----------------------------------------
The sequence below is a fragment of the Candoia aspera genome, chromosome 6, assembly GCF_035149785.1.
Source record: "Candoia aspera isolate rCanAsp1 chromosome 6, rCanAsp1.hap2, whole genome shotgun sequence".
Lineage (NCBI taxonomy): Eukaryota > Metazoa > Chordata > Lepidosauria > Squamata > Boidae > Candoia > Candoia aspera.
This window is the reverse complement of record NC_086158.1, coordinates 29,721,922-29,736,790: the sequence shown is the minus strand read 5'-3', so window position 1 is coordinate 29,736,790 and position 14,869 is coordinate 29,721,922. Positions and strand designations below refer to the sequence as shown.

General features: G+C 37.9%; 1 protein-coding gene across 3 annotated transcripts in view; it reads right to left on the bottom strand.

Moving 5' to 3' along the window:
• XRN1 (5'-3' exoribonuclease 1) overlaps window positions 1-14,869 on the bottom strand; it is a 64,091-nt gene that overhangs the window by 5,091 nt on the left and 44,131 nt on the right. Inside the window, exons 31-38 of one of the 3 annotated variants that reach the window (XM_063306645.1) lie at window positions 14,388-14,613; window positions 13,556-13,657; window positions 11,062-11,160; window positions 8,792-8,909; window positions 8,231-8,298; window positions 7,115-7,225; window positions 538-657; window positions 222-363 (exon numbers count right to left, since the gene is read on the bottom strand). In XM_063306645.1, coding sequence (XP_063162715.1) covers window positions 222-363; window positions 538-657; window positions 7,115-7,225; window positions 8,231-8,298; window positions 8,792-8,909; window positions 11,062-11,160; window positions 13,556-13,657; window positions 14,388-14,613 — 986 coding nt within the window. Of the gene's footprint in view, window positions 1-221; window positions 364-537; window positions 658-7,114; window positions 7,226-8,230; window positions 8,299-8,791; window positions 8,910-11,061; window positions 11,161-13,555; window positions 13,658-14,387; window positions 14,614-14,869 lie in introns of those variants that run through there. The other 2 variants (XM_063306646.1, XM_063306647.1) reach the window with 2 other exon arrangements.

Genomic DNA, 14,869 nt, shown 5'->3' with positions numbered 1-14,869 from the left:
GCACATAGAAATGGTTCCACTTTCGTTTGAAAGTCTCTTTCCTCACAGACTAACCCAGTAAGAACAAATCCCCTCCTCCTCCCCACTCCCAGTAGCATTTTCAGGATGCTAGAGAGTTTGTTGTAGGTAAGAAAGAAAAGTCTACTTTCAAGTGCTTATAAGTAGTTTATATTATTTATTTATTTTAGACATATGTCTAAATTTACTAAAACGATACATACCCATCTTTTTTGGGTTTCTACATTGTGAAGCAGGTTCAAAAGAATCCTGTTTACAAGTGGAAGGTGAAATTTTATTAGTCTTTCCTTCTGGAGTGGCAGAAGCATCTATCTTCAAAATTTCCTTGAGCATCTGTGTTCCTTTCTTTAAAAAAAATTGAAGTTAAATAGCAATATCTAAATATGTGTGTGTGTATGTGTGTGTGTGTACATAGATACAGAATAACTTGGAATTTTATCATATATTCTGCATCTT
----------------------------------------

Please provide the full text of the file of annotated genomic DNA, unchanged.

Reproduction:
The sequence below is a fragment of the Candoia aspera genome, chromosome 6, assembly GCF_035149785.1.
Source record: "Candoia aspera isolate rCanAsp1 chromosome 6, rCanAsp1.hap2, whole genome shotgun sequence".
Lineage (NCBI taxonomy): Eukaryota > Metazoa > Chordata > Lepidosauria > Squamata > Boidae > Candoia > Candoia aspera.
This window is the reverse complement of record NC_086158.1, coordinates 29,721,922-29,736,790: the sequence shown is the minus strand read 5'-3', so window position 1 is coordinate 29,736,790 and position 14,869 is coordinate 29,721,922. Positions and strand designations below refer to the sequence as shown.

General features: G+C 37.9%; 1 protein-coding gene across 3 annotated transcripts in view; it reads right to left on the bottom strand.

Moving 5' to 3' along the window:
• XRN1 (5'-3' exoribonuclease 1) overlaps window positions 1-14,869 on the bottom strand; it is a 64,091-nt gene that overhangs the window by 5,091 nt on the left and 44,131 nt on the right. Inside the window, exons 31-38 of one of the 3 annotated variants that reach the window (XM_063306645.1) lie at window positions 14,388-14,613; window positions 13,556-13,657; window positions 11,062-11,160; window positions 8,792-8,909; window positions 8,231-8,298; window positions 7,115-7,225; window positions 538-657; window positions 222-363 (exon numbers count right to left, since the gene is read on the bottom strand). In XM_063306645.1, coding sequence (XP_063162715.1) covers window positions 222-363; window positions 538-657; window positions 7,115-7,225; window positions 8,231-8,298; window positions 8,792-8,909; window positions 11,062-11,160; window positions 13,556-13,657; window positions 14,388-14,613 — 986 coding nt within the window. Of the gene's footprint in view, window positions 1-221; window positions 364-537; window positions 658-7,114; window positions 7,226-8,230; window positions 8,299-8,791; window positions 8,910-11,061; window positions 11,161-13,555; window positions 13,658-14,387; window positions 14,614-14,869 lie in introns of those variants that run through there. The other 2 variants (XM_063306646.1, XM_063306647.1) reach the window with 2 other exon arrangements.

Genomic DNA, 14,869 nt, shown 5'->3' with positions numbered 1-14,869 from the left:
GCACATAGAAATGGTTCCACTTTCGTTTGAAAGTCTCTTTCCTCACAGACTAACCCAGTAAGAACAAATCCCCTCCTCCTCCCCACTCCCAGTAGCATTTTCAGGATGCTAGAGAGTTTGTTGTAGGTAAGAAAGAAAAGTCTACTTTCAAGTGCTTATAAGTAGTTTATATTATTTATTTATTTTAGACATATGTCTAAATTTACTAAAACGATACATACCCATCTTTTTTGGGTTTCTACATTGTGAAGCAGGTTCAAAAGAATCCTGTTTACAAGTGGAAGGTGAAATTTTATTAGTCTTTCCTTCTGGAGTGGCAGAAGCATCTATCTTCAAAATTTCCTTGAGCATCTGTGTTCCTTTCTTTAAAAAAAATTGAAGTTAAATAGCAATATCTAAATATGTGTGTGTGTATGTGTGTGTGTGTACATAGATACAGAATAACTTGGAATTTTATCATATATTCTGCATCTT